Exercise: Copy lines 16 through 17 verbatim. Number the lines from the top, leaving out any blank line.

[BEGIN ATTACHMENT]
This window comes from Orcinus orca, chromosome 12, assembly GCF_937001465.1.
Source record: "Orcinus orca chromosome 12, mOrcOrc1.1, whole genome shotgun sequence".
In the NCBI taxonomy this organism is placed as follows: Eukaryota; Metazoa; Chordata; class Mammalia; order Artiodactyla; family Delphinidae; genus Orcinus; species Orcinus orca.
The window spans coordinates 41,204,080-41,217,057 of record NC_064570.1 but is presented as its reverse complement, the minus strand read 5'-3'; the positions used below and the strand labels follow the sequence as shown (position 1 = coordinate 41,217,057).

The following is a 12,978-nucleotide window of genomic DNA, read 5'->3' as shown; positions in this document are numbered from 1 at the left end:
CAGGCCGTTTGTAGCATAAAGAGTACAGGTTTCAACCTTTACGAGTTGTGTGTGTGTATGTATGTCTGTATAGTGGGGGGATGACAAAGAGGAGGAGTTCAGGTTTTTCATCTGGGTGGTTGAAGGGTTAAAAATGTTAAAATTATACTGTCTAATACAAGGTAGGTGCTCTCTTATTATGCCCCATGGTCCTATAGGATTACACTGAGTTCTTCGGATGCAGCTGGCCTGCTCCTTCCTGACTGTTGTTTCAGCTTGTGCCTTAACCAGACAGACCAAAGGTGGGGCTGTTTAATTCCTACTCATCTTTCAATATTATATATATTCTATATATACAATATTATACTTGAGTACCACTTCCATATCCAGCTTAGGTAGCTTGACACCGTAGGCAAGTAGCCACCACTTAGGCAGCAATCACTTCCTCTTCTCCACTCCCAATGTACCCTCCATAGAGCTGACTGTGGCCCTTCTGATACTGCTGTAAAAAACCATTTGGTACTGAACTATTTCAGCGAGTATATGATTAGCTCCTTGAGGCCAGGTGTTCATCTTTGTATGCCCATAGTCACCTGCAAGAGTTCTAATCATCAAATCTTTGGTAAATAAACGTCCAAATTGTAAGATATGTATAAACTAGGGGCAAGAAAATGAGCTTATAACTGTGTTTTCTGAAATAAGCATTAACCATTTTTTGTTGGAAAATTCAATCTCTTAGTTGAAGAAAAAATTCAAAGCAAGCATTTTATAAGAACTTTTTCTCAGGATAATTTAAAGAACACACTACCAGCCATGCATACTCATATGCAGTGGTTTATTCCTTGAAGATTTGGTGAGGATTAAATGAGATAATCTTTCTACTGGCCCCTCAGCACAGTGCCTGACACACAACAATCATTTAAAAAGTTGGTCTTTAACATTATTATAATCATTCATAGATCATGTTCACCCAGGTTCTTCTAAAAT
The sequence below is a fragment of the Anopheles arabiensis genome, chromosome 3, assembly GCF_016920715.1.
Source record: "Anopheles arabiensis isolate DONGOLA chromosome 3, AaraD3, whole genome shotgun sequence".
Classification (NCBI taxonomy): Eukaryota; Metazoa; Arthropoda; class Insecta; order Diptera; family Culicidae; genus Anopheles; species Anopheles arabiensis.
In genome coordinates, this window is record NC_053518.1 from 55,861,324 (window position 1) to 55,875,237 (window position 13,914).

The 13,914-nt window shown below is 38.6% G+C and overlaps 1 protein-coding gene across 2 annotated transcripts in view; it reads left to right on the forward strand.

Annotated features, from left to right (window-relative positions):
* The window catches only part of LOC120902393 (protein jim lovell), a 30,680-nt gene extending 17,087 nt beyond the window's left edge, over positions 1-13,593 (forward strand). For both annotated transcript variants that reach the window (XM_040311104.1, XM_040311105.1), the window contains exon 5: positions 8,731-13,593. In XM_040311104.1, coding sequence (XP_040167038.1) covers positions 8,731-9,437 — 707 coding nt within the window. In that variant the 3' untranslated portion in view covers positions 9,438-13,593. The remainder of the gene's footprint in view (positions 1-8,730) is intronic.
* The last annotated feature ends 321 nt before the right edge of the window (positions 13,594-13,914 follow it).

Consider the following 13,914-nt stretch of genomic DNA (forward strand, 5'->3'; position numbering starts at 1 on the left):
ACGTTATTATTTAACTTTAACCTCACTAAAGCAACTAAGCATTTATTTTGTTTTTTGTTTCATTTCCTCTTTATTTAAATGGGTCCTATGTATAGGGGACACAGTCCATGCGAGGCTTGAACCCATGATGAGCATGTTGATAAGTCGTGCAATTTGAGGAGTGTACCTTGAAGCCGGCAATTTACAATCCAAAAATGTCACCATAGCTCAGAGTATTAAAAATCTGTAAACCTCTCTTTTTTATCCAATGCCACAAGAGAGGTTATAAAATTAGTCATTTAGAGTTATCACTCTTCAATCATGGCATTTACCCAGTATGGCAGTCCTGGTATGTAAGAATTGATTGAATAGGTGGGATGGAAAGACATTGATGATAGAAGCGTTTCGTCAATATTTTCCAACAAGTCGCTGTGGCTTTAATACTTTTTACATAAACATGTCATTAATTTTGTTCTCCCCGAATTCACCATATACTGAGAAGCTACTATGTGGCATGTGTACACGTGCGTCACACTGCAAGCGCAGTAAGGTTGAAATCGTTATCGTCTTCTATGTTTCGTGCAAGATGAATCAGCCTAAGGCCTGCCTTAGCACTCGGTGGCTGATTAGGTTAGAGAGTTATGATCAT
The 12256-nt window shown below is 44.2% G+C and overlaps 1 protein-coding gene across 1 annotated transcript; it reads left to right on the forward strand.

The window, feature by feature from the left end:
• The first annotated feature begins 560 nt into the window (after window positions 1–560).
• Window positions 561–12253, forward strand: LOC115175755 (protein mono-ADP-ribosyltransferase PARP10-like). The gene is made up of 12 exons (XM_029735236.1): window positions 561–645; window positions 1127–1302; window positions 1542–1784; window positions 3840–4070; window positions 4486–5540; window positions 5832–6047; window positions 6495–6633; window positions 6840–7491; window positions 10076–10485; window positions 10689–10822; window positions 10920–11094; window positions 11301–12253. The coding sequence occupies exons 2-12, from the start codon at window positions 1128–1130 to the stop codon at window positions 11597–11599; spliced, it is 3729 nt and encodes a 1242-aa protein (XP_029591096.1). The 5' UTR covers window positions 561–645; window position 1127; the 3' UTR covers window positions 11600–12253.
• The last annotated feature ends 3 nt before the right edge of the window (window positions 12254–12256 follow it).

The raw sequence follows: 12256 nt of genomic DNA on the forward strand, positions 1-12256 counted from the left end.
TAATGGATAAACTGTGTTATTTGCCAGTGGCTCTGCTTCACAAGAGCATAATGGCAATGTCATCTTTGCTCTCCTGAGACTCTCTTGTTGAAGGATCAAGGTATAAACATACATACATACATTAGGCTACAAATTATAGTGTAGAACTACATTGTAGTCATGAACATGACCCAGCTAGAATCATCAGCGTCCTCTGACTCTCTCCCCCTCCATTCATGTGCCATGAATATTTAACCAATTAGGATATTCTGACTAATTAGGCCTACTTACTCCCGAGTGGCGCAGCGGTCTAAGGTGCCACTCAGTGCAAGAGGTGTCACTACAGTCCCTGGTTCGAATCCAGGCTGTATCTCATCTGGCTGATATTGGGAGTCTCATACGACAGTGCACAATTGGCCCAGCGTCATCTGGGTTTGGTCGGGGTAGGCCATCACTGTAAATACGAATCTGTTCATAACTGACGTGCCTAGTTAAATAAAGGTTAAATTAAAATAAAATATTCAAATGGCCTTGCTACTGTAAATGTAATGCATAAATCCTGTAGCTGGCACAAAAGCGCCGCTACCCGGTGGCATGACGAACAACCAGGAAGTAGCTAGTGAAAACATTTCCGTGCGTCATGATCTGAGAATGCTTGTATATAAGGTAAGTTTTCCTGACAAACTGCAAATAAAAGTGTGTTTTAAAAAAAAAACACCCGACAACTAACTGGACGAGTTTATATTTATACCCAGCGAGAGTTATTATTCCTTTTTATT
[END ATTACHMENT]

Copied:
ACGTTATTATTTAACTTTAACCTCACTAAAGCAACTAAGCATTTATTTTGTTTTTTGTTTCATTTCCTCTTTATTTAAATGGGTCCTATGTATAGGGGACACAGTCCATGCGAGGCTTGAACCCATGATGAGCATGTTGATAAGTCGTGCAATTTGAGGAGTGTACCTTGAAGCCGGCAATTTACAATCCAAAAATGTCACCATAGCTCAGAGTATTAAAAATCTGTAAACCTCTCTTTTTTATCCAATGCCACAAGAGAGGTTATAAAATTAGTCATTTAGAGTTATCACTCTTCAATCATGGCATTTACCCAGTATGGCAGTCCTGGTATGTAAGAATTGATTGAATAGGTGGGATGGAAAGACATTGATGATAGAAGCGTTTCGTCAATATTTTCCAACAAGTCGCTGTGGCTTTAATACTTTTTACATAAACATGTCATTAATTTTGTTCTCCCCGAATTCACCATATACTGAGAAGCTACTATGTGGCATGTGTACACGTGCGTCACACTGCAAGCGCAGTAAGGTTGAAATCGTTATCGTCTTCTATGTTTCGTGCAAGATGAATCAGCCTAAGGCCTGCCTTAGCACTCGGTGGCTGATTAGGTTAGAGAGTTATGATCAT
The 12256-nt window shown below is 44.2% G+C and overlaps 1 protein-coding gene across 1 annotated transcript; it reads left to right on the forward strand.